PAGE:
Entrepreneurs often advertise their services on "home" pages. These guidelines are to help you become familiar with various types of Web resources and the reliability of the information.
Does the author have publications in peer reviewed scholarly and professional publications, on the Web or in hard copy? Is there any evidence that the author of the Web information has some authority in the field about which she or he is providing information? If you are, for example, comparing products, get impartial reviews, not company information.
The site can give you clues about the credibility of the source. Anyone can publish his or her own "news," on the Web. The credibility of the institution or professional credential of the individual providing the facts gives clues as to the reliability of the information.
Web sites can masquerade as one type but may have a hidden agenda. It is safe to assume that if you have limited background in a topic and have a limited amount of time to do your research, you may not be able to get the most representative material on the subject.
Individuals can post their resumes, link to favorite sites, showcase their interests and ideas. They are often informal. Is the site just linking to sources? They can include research, reference sources, fact sheets. A personal Web site, which expresses the interests and biases of its author, is a legitimate use of a Web site, as long as the Web site owner is up front about his or her identity.
Because there is so much information on the Web, good and bad, finding what you want is not an exact science and can be time consuming. Companies, with good and bad reputations, are in the business of making money and acquiring and keeping customers.
News and Journalistic sites E-zines - which include national, international news, online newspapers, magazines, and "homegrown" Web publications.
On what kind of Web site does the information appear?
Personal Home Pages - maintained by individuals. As in print - just because information is published does not necessarily mean it is true. Is the original source credible? According to Nicholas C. Can you track the reputation of the company? With what organization or institution is the author associated?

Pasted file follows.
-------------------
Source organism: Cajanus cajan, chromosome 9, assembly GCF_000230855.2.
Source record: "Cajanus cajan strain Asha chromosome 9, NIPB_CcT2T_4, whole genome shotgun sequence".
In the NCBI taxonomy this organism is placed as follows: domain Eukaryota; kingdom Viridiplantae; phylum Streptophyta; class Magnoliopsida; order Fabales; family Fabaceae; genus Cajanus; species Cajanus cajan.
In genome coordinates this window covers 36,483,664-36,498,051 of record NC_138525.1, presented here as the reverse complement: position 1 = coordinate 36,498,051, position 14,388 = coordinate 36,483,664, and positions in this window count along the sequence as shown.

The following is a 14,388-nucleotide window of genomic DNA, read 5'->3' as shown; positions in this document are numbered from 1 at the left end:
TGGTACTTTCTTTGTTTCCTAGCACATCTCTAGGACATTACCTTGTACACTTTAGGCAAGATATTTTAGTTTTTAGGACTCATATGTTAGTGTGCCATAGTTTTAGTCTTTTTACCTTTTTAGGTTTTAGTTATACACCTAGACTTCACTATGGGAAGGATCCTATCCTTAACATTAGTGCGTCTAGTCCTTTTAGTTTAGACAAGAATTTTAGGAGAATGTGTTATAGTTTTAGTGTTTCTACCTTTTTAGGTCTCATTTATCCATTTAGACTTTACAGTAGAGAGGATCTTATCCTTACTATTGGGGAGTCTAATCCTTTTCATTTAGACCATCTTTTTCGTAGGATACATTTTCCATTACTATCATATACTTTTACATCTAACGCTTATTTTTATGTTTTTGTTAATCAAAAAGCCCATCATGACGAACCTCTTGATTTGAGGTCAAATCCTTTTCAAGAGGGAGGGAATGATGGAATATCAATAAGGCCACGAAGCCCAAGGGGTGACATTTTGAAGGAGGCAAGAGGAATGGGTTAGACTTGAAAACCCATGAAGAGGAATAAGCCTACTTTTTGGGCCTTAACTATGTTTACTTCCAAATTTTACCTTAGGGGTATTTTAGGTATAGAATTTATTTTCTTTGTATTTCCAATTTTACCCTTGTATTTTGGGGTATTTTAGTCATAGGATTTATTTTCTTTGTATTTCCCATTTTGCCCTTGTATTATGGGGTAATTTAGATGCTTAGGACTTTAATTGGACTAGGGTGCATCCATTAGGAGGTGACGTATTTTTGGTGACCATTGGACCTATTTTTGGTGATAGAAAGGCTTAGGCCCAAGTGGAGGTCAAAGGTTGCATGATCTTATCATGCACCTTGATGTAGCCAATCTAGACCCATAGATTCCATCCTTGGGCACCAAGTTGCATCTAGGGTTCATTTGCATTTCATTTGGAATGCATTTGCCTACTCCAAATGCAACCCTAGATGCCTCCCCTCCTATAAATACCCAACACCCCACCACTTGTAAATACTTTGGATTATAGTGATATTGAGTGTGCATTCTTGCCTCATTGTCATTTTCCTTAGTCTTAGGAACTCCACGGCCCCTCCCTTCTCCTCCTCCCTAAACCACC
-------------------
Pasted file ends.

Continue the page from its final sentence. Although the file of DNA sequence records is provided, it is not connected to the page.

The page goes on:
Special interest sites - maintained by non-profit organizations or activists dealing with special issues, such as environmental concerns, legalization of marijuana, etc. Commercial sites - Although many legitimate businesses have Websites, some are not legitimate.
URL addresses are hierarchical. Some Common Domain Names. There are reliable and unreliable Web sites in most categories of Web sites. They are naturally biased in favor of their own products, so watch out for inflated claims for performance and quality. If the information is not a personal viewpoint, does the author tell you the original source?Other resources for Evaluating Web sites | it is imperative for users of the Web to develop a critical eye to evaluate the credibility of Internet information.
Searching for sources on the WWW involves using a search engine, a directory, or some combination of these two. Because there is so much information on the Web, good and bad, finding.
Evaluating mint-body.com Website for Credibility Medicare and Medicaid information can be overwhelming and confusing to both the consumer and the healthcare professional.
Evaluating Internet Health Information: A Tutorial from the National Library of Medicine.
Web Page Credibility Checklist Use this checklist as a guideline to help you decide whether an online source is reliable. 7 or more points: This is probably a reliable source; I know of other credible websites that link to this website 1 0 This site has mint-body.com mint-body.com suffix 1 0.
Evaluating mint-body.com Website for Credibility words 8 pages. Show More Evaluating mint-body.com Website for Credibility Medicare and Medicaid information can be overwhelming and confusing to both the consumer and the healthcare professional.
The information highway known as the World Wide Web (WWW) can provide the answers to questions about these. The Stanford Web Credibility Project: Part of the Stanford Persuasive Technology Lab our goal is to understand what leads people to believe what they find on the Web.
We hope this knowledge will enhance Web site design and promote future research on Web credibility.Download